A blue heron dining out on the sunny Sunshine Coast at Sechelt, BC.
- Choose biodegradable sunscreen that, unlike many traditional chemical sunscreens, does not harm coral reefs and other marine plants and animals. According to National Geographic News, 4,000 to 6,000 metric tons of chemical sunscreens wash off swimmers' bodies annually, significantly contributing to the growing worldwide coral bleaching problem.
- Refuse excessive packaging and choose recycled packaging whenever possible. With increasing consumer demand, more and more companies are coming up with consumer packaging alternatives made with recycled and recyclable materials. Companies are also rethinking the direct impact of their packaging on our health, as seen with Campbell's recent announcement to introduce BPA-free soup cans.
- Opt for reusable straws over disposable plastic straws that often end up as potential choking hazards for wildlife. Plastics do not biodegrade, they photo degrade, breaking down into smaller and smaller toxic bits contaminating soil, oceans and entering the food chain when eaten by animals. Scientists estimate each plastic item could last in the environment anywhere between 400 to 1000 years. A non-toxic option for reusables are stainless steel straws.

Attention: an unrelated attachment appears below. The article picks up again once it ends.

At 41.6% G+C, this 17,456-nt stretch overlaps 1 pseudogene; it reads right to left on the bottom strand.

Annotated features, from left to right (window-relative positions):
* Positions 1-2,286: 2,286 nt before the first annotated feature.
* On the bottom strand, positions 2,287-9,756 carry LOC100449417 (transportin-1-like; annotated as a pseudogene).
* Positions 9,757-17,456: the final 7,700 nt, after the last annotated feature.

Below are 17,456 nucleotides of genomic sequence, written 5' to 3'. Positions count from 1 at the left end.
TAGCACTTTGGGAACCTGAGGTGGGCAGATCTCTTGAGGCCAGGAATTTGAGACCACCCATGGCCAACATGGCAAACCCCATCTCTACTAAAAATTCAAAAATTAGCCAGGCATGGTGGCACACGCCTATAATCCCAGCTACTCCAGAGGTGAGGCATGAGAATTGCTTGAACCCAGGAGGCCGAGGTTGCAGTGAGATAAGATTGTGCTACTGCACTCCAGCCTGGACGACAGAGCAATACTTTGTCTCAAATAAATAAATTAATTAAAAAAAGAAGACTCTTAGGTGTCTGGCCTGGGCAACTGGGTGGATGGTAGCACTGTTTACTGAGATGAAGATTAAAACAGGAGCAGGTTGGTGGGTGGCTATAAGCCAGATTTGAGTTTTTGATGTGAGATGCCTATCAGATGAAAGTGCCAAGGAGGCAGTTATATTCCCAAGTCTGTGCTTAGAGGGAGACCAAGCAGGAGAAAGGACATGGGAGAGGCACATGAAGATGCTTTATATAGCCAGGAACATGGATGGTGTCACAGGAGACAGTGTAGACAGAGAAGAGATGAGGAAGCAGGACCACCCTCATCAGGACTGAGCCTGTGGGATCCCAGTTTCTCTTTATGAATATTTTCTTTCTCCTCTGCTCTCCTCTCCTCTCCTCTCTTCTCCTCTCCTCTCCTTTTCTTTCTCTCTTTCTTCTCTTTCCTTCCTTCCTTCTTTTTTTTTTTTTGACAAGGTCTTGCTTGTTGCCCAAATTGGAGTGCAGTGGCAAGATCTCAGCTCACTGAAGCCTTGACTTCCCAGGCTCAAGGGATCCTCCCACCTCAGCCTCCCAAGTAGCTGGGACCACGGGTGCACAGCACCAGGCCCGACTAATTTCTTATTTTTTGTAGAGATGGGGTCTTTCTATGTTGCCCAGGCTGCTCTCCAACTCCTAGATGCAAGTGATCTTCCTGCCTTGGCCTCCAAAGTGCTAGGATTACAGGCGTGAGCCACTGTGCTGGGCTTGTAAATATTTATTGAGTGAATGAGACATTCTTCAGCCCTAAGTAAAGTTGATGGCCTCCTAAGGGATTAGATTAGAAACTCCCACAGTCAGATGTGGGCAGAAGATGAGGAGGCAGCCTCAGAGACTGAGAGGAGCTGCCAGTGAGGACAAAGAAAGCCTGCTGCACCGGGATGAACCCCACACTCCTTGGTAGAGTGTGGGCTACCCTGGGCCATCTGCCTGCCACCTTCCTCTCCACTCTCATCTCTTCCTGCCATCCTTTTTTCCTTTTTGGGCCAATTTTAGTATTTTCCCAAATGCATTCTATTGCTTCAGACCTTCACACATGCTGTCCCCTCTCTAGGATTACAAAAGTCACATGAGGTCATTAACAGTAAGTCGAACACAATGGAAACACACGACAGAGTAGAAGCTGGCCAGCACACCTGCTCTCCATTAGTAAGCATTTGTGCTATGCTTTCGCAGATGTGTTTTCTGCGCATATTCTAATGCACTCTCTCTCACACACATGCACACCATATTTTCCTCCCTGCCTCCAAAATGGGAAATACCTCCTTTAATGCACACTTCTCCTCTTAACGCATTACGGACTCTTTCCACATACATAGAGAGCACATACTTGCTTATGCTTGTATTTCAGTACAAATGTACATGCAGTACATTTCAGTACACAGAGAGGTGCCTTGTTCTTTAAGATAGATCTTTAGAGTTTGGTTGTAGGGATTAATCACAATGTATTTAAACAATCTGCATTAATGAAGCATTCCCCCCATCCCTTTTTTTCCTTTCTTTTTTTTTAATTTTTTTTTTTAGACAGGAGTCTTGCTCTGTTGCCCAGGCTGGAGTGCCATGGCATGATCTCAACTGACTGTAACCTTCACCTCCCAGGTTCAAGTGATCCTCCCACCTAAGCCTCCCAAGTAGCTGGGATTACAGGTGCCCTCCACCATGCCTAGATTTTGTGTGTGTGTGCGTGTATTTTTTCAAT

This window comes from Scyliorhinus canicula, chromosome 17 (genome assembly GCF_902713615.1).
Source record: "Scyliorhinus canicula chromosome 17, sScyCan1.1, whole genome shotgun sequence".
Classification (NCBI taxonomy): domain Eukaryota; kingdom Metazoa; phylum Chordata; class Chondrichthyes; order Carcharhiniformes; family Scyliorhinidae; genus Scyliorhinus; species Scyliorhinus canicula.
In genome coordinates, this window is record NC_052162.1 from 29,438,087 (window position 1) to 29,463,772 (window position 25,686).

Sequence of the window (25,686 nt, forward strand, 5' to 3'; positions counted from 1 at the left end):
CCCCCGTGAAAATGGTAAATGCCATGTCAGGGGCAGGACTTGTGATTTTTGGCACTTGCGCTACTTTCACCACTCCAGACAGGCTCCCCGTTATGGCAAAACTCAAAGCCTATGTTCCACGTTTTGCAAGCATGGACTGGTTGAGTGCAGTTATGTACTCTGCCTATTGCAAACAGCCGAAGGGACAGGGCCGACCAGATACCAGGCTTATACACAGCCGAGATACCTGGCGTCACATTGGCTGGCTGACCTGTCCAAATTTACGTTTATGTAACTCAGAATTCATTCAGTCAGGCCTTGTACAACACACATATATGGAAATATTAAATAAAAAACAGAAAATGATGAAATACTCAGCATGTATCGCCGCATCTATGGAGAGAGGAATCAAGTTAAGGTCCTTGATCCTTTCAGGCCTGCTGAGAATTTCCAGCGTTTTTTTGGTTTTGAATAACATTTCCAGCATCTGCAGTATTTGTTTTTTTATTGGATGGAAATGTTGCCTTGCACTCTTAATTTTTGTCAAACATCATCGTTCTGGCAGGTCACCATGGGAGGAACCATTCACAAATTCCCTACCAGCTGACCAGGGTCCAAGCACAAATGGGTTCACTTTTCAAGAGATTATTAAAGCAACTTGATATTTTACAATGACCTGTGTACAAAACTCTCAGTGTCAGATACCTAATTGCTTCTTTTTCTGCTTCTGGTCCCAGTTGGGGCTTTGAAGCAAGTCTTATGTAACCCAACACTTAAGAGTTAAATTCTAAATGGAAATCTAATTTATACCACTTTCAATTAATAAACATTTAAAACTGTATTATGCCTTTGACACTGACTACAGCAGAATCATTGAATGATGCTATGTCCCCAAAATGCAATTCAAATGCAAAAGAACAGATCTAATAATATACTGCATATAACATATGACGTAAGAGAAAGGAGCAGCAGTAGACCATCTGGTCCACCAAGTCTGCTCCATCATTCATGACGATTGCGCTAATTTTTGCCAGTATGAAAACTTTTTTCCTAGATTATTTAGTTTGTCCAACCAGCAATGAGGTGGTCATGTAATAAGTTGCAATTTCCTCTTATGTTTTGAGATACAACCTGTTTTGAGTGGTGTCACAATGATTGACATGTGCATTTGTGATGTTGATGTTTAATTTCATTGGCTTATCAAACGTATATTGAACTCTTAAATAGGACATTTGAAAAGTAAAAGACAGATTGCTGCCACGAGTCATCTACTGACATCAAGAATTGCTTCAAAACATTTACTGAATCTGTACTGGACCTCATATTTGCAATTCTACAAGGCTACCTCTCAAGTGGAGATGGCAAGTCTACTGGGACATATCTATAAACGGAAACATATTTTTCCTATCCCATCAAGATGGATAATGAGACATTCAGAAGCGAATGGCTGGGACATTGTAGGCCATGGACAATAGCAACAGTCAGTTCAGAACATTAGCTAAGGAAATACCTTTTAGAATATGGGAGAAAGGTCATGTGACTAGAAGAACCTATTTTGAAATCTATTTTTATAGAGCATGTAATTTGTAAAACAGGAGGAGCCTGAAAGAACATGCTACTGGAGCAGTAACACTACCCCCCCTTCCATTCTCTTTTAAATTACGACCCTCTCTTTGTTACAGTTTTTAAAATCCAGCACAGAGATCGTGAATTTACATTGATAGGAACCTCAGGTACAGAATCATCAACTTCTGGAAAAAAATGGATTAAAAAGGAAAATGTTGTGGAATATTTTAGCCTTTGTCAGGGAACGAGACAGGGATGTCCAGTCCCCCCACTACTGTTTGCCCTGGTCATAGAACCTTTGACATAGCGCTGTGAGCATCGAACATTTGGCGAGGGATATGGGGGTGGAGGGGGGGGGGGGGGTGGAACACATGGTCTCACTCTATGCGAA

- Reduce plastic bag use. You may have mastered the art of remembering your reusable shopping bags on grocery runs, but what about all those plastic produce bags? Reusable produce and bulk bags are the next step we can take to help reduce the profileration of plastic bags in our landfills and oceans - bags that never go away. In the ocean, many marine animals mistake plastic bags for food and swallow them, with painful and often fatal consequences.
- Commit to doing something for the earth on Earth Day. Pick up a piece of litter, or 20. Make a meal with wholly organic and local foods or these all natural, organic Earth Day cookies. Walk instead of drive. Join an organized event or group dedicated to the environment like the Great Canadian Shoreline Cleanup. It's a great way to do your bit, teach your kids by example -- and recognize the importance of keeping in mind the impact of your actions on the planet on Earth Day and every day beyond.